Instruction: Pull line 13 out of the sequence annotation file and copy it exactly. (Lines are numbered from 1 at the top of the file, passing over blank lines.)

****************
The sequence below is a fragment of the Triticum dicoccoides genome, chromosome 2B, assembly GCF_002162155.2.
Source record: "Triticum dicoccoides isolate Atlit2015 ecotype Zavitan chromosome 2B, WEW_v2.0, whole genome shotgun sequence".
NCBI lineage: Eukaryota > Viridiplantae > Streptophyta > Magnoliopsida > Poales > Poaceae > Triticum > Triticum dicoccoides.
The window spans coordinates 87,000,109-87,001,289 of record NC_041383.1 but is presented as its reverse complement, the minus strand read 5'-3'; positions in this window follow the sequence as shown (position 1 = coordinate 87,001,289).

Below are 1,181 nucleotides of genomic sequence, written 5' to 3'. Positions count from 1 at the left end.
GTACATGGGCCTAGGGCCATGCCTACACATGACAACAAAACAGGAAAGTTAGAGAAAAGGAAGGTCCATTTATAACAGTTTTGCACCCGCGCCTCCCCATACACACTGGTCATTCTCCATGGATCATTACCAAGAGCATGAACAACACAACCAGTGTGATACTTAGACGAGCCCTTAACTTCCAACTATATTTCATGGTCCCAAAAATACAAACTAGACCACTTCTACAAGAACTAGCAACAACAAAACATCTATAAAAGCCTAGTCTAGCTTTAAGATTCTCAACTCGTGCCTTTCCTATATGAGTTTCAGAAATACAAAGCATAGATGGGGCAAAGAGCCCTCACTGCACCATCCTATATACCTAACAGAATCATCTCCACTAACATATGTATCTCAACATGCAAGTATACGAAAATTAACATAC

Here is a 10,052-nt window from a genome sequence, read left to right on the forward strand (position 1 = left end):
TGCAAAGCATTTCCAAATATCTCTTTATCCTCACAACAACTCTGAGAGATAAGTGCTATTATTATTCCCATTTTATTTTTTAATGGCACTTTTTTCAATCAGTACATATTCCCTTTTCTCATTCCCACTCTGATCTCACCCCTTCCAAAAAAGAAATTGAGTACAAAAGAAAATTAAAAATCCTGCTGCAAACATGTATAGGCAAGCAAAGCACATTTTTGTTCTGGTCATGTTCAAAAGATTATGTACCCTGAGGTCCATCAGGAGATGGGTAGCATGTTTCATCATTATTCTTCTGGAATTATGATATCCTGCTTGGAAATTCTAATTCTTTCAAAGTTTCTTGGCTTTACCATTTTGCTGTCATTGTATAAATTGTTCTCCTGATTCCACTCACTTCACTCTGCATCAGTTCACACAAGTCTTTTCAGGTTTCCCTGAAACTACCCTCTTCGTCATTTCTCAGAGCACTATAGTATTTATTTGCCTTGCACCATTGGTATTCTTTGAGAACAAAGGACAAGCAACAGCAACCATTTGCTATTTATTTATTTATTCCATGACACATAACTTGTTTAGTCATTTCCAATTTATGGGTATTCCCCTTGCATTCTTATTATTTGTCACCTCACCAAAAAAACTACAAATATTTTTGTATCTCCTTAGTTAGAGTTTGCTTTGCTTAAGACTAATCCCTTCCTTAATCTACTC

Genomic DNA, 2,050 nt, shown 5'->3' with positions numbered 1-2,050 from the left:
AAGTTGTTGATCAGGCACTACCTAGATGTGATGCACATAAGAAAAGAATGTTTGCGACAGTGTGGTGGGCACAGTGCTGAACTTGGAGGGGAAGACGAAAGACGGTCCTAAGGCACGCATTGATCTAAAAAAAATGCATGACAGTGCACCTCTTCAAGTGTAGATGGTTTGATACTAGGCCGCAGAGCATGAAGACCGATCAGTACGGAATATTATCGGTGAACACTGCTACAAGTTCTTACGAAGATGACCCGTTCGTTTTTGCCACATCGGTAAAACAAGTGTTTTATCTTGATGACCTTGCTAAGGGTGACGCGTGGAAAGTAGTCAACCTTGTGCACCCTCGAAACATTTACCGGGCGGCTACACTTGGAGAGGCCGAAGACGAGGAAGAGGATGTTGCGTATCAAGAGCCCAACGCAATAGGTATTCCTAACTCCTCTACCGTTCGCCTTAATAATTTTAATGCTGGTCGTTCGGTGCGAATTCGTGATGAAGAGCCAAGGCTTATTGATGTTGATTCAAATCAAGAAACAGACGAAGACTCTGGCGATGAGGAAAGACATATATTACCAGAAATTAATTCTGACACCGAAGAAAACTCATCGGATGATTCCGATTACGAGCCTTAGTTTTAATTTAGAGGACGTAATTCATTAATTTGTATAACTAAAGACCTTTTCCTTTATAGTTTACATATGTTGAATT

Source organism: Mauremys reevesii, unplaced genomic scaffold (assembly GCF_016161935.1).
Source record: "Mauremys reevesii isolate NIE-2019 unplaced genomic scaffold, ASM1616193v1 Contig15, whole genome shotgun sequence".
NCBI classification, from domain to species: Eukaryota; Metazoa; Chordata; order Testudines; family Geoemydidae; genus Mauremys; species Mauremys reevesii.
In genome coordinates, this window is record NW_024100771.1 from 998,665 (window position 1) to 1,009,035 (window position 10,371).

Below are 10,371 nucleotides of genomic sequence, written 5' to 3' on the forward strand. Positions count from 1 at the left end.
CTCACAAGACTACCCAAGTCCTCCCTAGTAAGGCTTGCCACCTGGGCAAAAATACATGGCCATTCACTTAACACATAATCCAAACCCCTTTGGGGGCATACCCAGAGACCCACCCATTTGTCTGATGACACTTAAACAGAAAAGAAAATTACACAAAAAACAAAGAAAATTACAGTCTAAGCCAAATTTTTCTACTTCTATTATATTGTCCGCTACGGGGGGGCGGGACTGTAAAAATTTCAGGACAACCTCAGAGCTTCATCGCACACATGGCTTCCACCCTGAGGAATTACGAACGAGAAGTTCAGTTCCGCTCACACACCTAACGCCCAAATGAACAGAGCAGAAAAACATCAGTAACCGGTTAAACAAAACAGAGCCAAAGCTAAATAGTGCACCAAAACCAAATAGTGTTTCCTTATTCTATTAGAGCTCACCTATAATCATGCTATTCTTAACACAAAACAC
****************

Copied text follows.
NCBI classification, from domain to species: Eukaryota; Metazoa; Chordata; order Testudines; family Geoemydidae; genus Mauremys; species Mauremys reevesii.